Finance is my responsibility.
“I checked the accounts and did the math last night. We’re ready to set the welfare levels. The first five hundred Zus each individual newcomer spends will have two thousand Zus in spending power. The next five hundred will have one thousand in spending power. Then 750 for the next five hundred. And then parity. If you don’t have anything to spend, even if it comes from charity, you get no subsidy.”
Elizabeth types vigorously into her laptop.
“What about tax rates?”
“We’ll start at 30%. Just so everybody knows, this isn’t an income tax. All revenue is taxed at 30% – the same for both individuals and businesses. When individuals spend, they get their subsidy. Until it is used up. And when businesses spend on their businesses or distribute their money to their owners, their withheld tax gets returned and then the owners get taxed on the income they realize. The goal is to encourage productive spending.”
People always begin to drift off at this point – even though I consider it incredibly exciting.
I just hope it all comes together as a living system; a system that pushes productivity while also helping the weakest survive. Elizabeth looks interested – so that makes me happy.
“We also have investors lined up – I think we could pull in a few tens of millions for small businesses.”
People perk up a bit at that.
A striking man named Daoud, possessed of a crystal clear voice, answers, “We have import and export permits ready. The Israeli government will allow us to ship through Haifa, although inspections will be heavy at first. A Cypriot airline will provide passenger service to Nicosia – but we need to get the EU to set up a Visa program before they’ll pull the trigger. It will take a while for things to settle in, but I think, once we have a track-record, we’ll be okay.”
It was a massive hole of uncertainty.
“Finally,” I ask, “Avigail, tell us about profiling?”
“When we gave out the pagers, we collected people’s basic documents and blood samples. We’ve begun researching them. We don’t really have enough to establish real criteria for who gets in – we’ll have to play it a little bit by ear.” Avigail, a short, slightly rotund, woman with soft eyes. Avigail was an incredibly considerate person – which was probably why she was so frighteningly clear-headed in her analysis of people.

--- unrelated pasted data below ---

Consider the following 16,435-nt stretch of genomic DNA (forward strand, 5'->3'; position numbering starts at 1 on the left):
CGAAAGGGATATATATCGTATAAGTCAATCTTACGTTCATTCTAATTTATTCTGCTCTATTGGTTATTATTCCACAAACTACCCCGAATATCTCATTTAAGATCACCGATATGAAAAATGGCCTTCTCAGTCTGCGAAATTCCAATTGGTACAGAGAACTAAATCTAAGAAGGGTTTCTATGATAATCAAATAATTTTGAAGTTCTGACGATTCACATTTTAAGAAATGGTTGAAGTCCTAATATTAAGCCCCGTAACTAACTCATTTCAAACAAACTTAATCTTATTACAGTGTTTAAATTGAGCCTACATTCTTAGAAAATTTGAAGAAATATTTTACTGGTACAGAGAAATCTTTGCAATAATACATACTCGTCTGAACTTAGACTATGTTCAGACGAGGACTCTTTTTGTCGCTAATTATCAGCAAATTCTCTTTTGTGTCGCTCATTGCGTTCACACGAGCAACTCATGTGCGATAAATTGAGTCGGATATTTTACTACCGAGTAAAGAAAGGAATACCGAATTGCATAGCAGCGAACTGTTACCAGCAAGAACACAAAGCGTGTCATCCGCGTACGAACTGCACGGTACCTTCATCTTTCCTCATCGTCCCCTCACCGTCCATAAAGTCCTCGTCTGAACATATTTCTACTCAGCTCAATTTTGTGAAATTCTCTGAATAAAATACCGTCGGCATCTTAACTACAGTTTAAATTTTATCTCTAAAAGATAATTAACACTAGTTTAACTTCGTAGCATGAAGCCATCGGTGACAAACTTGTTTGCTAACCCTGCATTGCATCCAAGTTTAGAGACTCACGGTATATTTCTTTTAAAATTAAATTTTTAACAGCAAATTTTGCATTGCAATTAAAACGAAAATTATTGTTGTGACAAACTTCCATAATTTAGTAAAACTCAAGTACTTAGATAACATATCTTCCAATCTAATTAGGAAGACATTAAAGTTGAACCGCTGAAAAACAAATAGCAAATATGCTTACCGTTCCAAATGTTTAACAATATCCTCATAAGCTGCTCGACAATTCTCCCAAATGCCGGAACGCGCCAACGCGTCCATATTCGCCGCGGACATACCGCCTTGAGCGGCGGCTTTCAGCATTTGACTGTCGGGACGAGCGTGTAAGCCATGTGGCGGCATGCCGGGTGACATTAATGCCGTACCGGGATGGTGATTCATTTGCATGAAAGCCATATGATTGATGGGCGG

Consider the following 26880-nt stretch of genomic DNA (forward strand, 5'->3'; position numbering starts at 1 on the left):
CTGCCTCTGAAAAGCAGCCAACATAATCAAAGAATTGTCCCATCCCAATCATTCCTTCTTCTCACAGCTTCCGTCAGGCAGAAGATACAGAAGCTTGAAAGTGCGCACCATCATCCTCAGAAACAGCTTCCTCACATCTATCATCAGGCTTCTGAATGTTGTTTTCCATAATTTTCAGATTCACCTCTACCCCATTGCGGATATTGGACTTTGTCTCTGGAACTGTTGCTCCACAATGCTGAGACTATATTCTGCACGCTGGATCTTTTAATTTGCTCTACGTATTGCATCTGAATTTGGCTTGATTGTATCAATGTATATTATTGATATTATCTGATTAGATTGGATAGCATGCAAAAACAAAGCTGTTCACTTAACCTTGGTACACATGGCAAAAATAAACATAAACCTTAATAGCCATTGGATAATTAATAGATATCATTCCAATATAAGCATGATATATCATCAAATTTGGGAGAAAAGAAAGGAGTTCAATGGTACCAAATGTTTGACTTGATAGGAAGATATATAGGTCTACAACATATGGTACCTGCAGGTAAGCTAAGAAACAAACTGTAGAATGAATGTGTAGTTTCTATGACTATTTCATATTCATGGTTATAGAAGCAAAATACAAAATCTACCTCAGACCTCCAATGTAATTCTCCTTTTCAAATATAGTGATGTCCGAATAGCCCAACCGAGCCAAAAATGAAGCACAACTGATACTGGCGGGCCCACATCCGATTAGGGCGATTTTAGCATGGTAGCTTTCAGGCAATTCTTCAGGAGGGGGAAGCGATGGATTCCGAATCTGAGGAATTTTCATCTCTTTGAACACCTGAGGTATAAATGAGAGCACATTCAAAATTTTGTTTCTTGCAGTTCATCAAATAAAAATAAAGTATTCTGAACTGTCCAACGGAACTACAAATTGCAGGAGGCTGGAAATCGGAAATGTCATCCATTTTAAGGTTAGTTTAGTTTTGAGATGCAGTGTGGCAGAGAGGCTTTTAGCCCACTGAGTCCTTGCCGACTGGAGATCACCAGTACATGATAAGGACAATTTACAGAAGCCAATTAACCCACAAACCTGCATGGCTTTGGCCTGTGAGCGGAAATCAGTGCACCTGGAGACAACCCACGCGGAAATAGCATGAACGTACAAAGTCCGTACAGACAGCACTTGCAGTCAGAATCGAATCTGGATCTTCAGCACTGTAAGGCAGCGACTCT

“What kind of people have come?”
“What types?” she asks.
“Where are they from? What are their ethnicities?”
“We’ve got a good mix. Some Druze, a few Yazidi, quite a few Alawites. Quite a few Arabs, mostly Muslims from Iraq, Syria and the Palestinian Territories. We also have some Pakistanis, some Eritrians and Somalians and even a Chinese family. All in all, there are fifteen thousand people waiting out there.”
The room freezes.
“Fifteen thousand,” says Avigail, sensing the mood of the room, “And the satellite footage shows thousands more coming in the next few days.”
I look around the room at the worried and stressed faces. The task seems enormous – our path from here to a real city seems frightfully gray. And the responsibility seems overwhelming.
And so I begin to speak.
It is the time to speak.
“Folks, this whole thing started two years earlier when I wrote an editorial. As you all know, it called for a City of Refuge. Not a city of refugees, but a city where people could run to, as immigrants. The editorial called for a place where these people could abandon the failed ideologies of the places they’d run from and build something new. It was to be like Hong Kong, or Amsterdam, or East Berlin or even the New World. It was to be a place where people could flee the ideas that had governed and destroyed their homes and instead build something new and better and hopeful. It called for a place whose ideas would ultimately infect their original homes and transform them into something greater.